INDIANAPOLIS – A critical sign of health throughout a tree’s lifetime is the base of the trunk where the roots spread into the ground. That part of the tree is called the flare. It needs to be kept dry and free of mulch and other materials, like leaves or soil. It is quite common to see mulch piled up on the bark of a tree by homeowners or even some landscaping companies.
“Too much mulch up the base of the tree keeps moisture in against the bark of the tree and that extra moisture can rot it,” said Elizabeth Jarvis, a certified DNR tree steward.
Jarvis helped to start The Great Hoosier Mulch Off last year.
“I belong to a group of tree stewards from the Department of Natural Resources. And we got a grant from Meridian Kessler Association and the DNR to do an outreach program,” said Jarvis.
Don’t mulch too high
They wanted to educate people that many trees are mulched too high. It’s often called piling it up like a volcano. There is a lot of information on ways to properly mulch.
If you can not see the base of the trunk where the roots spread into the ground, that’s not healthy for the tree. If your tree looks like a telephone pole, coming straight up out of the ground, it is asking for help. You need to have the mulch, leaves or soil removed until you can see the first major roots growing horizontally away from the tree. It can take a little time, but you can often do this yourself.
“Mulch less and remove old mulch first. Mulch is often applied every year, whether the previous application has broken down or not. This leads to material piling up against the trunk and covering the flare. If you don’t mind the appearance of old mulch, you can just fluff it up. It is a great opportunity to check the health of your tree’s flare. Maintain a total depth of mulch no more than 2-3 inches above the roots, never touching the trunk,” said Jarvis.
The root of the problem
There’s another problem when circling roots become girdling roots and will shorten the life of your tree. You may discover wayward roots in the mulch. You can remove fine fluffy roots, and you can cut a few if they are smaller than your thumb. If there are a lot of roots circling and touching the trunk of the tree, you should probably have a certified ISA arborist look at the tree. You may be saving your tree’s life and putting on less mulch will save you money.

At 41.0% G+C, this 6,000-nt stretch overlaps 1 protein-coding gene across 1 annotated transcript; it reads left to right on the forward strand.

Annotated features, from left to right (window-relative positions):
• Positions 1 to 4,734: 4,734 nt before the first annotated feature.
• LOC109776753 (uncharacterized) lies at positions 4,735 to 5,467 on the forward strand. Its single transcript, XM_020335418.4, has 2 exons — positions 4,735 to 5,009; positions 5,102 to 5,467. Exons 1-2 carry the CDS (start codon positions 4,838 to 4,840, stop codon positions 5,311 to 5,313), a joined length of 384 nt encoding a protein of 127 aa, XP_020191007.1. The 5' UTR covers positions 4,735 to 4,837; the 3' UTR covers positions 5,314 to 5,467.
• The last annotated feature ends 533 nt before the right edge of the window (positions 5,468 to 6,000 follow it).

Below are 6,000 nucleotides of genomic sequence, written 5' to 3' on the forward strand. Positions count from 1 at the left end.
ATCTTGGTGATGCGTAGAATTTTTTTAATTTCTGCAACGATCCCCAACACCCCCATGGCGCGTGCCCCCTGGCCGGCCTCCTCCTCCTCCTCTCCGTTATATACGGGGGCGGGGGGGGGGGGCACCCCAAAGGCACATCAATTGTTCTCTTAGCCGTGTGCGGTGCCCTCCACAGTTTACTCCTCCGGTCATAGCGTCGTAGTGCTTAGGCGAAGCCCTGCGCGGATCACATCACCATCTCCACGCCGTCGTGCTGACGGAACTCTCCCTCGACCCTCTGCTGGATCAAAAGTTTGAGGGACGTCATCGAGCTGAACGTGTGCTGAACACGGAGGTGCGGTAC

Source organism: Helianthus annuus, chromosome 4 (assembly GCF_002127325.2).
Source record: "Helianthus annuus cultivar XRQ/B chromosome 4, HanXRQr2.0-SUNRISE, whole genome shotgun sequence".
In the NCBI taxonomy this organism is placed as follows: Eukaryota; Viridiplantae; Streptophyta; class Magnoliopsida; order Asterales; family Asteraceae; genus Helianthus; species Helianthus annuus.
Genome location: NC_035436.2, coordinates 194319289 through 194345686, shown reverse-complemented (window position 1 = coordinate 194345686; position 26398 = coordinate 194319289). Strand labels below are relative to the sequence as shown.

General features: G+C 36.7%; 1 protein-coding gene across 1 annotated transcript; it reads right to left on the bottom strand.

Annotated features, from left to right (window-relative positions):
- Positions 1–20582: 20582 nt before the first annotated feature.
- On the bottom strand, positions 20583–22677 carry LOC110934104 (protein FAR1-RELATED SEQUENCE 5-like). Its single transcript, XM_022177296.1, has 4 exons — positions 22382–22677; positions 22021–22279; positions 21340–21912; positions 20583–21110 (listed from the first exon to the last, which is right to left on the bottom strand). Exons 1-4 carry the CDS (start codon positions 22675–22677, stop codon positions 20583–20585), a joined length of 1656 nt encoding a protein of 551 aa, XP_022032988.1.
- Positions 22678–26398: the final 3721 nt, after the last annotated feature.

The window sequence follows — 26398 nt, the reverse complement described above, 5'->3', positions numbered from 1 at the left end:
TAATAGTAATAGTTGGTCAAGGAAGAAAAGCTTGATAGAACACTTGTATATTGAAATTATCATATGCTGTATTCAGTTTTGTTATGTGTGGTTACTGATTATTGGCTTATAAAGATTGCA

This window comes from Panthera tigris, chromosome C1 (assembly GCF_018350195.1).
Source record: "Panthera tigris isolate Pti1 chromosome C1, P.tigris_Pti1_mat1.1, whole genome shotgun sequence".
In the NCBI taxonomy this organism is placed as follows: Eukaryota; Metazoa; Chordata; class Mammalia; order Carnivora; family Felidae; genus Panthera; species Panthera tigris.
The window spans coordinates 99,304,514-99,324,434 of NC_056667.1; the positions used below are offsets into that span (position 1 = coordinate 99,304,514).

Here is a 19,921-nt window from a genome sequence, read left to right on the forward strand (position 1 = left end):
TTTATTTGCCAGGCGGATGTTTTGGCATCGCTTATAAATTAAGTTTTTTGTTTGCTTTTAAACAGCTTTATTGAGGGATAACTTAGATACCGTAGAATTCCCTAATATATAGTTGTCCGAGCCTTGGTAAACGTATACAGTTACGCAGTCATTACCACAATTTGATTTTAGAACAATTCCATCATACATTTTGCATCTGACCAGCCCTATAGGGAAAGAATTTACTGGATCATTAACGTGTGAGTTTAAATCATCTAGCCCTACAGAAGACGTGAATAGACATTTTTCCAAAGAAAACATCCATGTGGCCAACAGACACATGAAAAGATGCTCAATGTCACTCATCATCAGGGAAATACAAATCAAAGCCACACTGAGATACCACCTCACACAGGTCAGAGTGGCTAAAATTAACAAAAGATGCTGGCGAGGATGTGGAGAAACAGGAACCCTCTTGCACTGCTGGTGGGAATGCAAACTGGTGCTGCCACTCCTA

Step by step
Here are some instructions for trees that do not have major roots growing up into the mulch: Use your hands or work carefully with tools. Also, try not to cut the tree’s bark.
First, carefully pull mulch off the base of the tree until you can see the soil. If the soil is dry, you may need to water to soften the soil before continuing. If you can see a nice flare, which is the top of the roots spreading into the ground, you’re halfway done. If your tree has no flare, that’s not proper care.
“Replace mulch in a ring, two to three inches deep and several feet wide. Mulching to the dripline which is the area under the tree in full shade at noon, is ideal. But it’s not always practical. Keep the mulch three to six inches away from the bark of the trunk,” said Jarvis.
Be gentle and pull any extra mulch away. Jarvis recommends cleaning your tools with wet wipes from one tree to the next because there can be disease causing elements in the soil that you do not want to take from tree to tree.
Bag or bulk?
One common question is should you buy your mulch by the bag or have it delivered in bulk? Much of that depends on how big of an area you have and how good you are at estimating the proper amount you need.
“Personally, I buy by the bag. An arborist I know suggests you buy it by bag because then you’re not going to get too much,” said Jarvis.
How deep is your tree?
Another healthy tree tip is how deep to plant a tree. Ground level is key.
“Lindsey Purcell at Purdue University likes to say, six inches too deep might as well be 6 feet too deep. When planting trees, they can come with a lot of dirt on the top of the roots. There will be little tiny roots, but you need to pull off the roots until you see some big roots. And the big roots are the correct planting level for the tree,” said Jarvis.
One final note about mulching is an easy way to remember how it should look when done right.
“They should look like how the trees grow in the woods. You’ll see that big flare. Somebody pointed out to me often times when children draw pictures, they draw them flaring out at the base. And that is the way they are supposed to grow,” said Jarvis.
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